State of Sound
Blues



The Blues are a feeling.

The feeling was amplified in the Great Migration to Illinois. Guitars went electric. Barrell house pianos moved from rural bordellos and juke joints into neon-drenched nightclubs. Vocalists became more expressive in this new world. A sense of longing collided with Northern tension and that created magnificent sparks for a new generation.

The sound of the Blues became more of an emotional adventure than a defined tradition. No hesitation at this station. Rock musicians soon embraced the attitude of the Blues, Jazz musicians heard the nuance. The Blues evolved while never compromising its instinct to push boundaries.

 

Featured Artist:

Muddy Waters

 Muddy Waters Biography

McKinley Morganfield was born in Mississippi in 1915.  He was raised by his grandmother who first nicknamed him Muddy and later added Waters to the legendary name. 

In 1943 Muddy Waters moved up to Chicago and started performing in neighborhood bars. Waters eventually settled in with Leonard and Phil Chess, the founders of recording label Chess Records.  He first started recording with them in 1947 and is credited with defining Chicago blues with his electric guitar and hit songs like “Hoochie Coochie Man” and “Got My Mojo Working.”

Muddy Waters inspired some of the biggest contemporary acts today.  Eric Clapton often referred to him as his father and often took him on tour. The Rolling Stones were known to join Muddy on stage at his much smaller gigs when they were in Chicago.  The last time being in 1981 when Jagger, Richards and Ron Wood sat in with Muddy at the Checker Board Lounge on Chicago’s South Side. 

Muddy Waters died on April 30th, 1983.  He is buried at Restvale Cemetery in Alsip with many of his fellow blues musicians. 

Artists of the Sound

Howlin' Wolf
Little Walter
Junior Wells
Paul Butterfield
Willie Dixon
Buddy Guy
Koko Taylor
Otis Rush

Collection

HOWLIN’ WOLF’S HARMONICA

Howlin’ Wolf was an enigmatic singer, guitarist, and harmonica player. His most famous song, “Smokestack Lightin’,” has a memorable harmonica solo in the middle.  This is Wolf’s 1950s-era Marine Band harmonica. It is in the Key of A major, a traditional key for Blues and Rock.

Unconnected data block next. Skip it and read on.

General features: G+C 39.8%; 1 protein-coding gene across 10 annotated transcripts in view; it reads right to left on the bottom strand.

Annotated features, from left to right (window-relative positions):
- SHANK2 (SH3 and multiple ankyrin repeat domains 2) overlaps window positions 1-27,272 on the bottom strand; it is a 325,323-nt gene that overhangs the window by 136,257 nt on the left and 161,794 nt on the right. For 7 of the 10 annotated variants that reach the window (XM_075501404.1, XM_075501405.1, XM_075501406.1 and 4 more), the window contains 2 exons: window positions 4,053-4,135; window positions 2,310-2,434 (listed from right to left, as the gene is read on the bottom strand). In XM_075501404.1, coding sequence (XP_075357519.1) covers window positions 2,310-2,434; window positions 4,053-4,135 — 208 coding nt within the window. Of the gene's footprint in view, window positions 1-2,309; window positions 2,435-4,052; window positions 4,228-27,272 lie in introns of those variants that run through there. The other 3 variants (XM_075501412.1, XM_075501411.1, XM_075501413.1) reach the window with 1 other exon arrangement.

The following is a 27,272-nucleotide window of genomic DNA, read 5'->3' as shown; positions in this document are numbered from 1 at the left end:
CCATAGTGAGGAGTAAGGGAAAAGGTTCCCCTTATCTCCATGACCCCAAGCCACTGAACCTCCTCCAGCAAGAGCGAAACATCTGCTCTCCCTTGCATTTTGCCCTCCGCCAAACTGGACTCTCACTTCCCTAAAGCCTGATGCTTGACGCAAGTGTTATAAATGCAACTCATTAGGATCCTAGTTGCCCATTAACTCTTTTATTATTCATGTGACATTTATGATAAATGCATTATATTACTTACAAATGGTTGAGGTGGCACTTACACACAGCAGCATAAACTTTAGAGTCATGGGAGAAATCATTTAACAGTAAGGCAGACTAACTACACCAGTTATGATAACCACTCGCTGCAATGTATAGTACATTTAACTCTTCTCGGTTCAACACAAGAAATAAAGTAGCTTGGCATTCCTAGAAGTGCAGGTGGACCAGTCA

Courtesy of Bettye Kelly

ROCK & ROLL HALL OF FAME INDUCTION PLAQUE FOR HOWLIN’ WOLF

In 1991, Howlin’ Wolf (Chester Burnett) was posthumously inducted into the Rock & Roll Hall of Fame by Jon Landau & Bluesman Robert Cray. His musical presence, style, and intensity were huge influences on early Rock ‘n’ Roll. His widow and daughters accepted on his behalf.

Courtesy of Bettye Kelly

HOWLIN’ WOLF’S PERSONAL EFFECTS

Howlin’ Wolf (Chester Burnett) had a big striking voice and was also an imposing figure at 6 foot 3. He carried a firearm for protection, for which he needed this 1960s-era firearms license. 

Courtesy of Bettye Kelly

HOWLIN’ WOLF’S PERSONAL EFFECTS

Also featured is Howlin' Wolf's personal shaving brush with a wooden handle, a common item for someone born in 1910.

Courtesy of Bettye Kelly

WILLIE DIXON CHESS RECORDS FRAMED COMMEMORATIVE PLAQUE

In 1991, MCA Records (Chess’s parent company) celebrated Willie Dixon’s fifty-year career as a pioneering blues musician, vocalist, songwriter, arranger, and record producer by presenting him with this plaque on his 75th birthday. It acknowledges his seminal career as a songwriter.

Courtesy of the Alex Dixon
and the Willie Dixon Family

HANDWRITTEN LYRICS FOR “I’M WANTED ALL OVER THE WORLD” BY WILLIE DIXON

Willie Dixon wrote the song “I’m Wanted All Over the World” for his 1971 Yambo Records album Peace?. It has been covered many times, most famously by George Thorogood and the Destroyers in 1980. These lyrics are in Willie’s hand.

Courtesy of the Alex Dixon
and the Willie Dixon Family

FENDER STRATOCASTER GUITAR OWNED AND PLAYED BY BUDDY GUY

Blues legend Buddy Guy honors his late mother with the polka dot motif that has become his trademark for instruments and clothing. The Fender company now makes a Buddy Guy signature guitar for musicians looking to emulate Guy’s ringing tone.

Courtesy of Buddy Guy's Legends

CUSTOM GUITAR PEDAL OWNED AND PLAYED BY BUDDY GUY

Dunlop makes a Buddy Guy Signature “Crybaby Wah” pedal. This particular example was adorned with be-jewels and Guy only played it a handful of times before deciding it was too precious to take on the road.

Courtesy of Buddy Guy’s Legends


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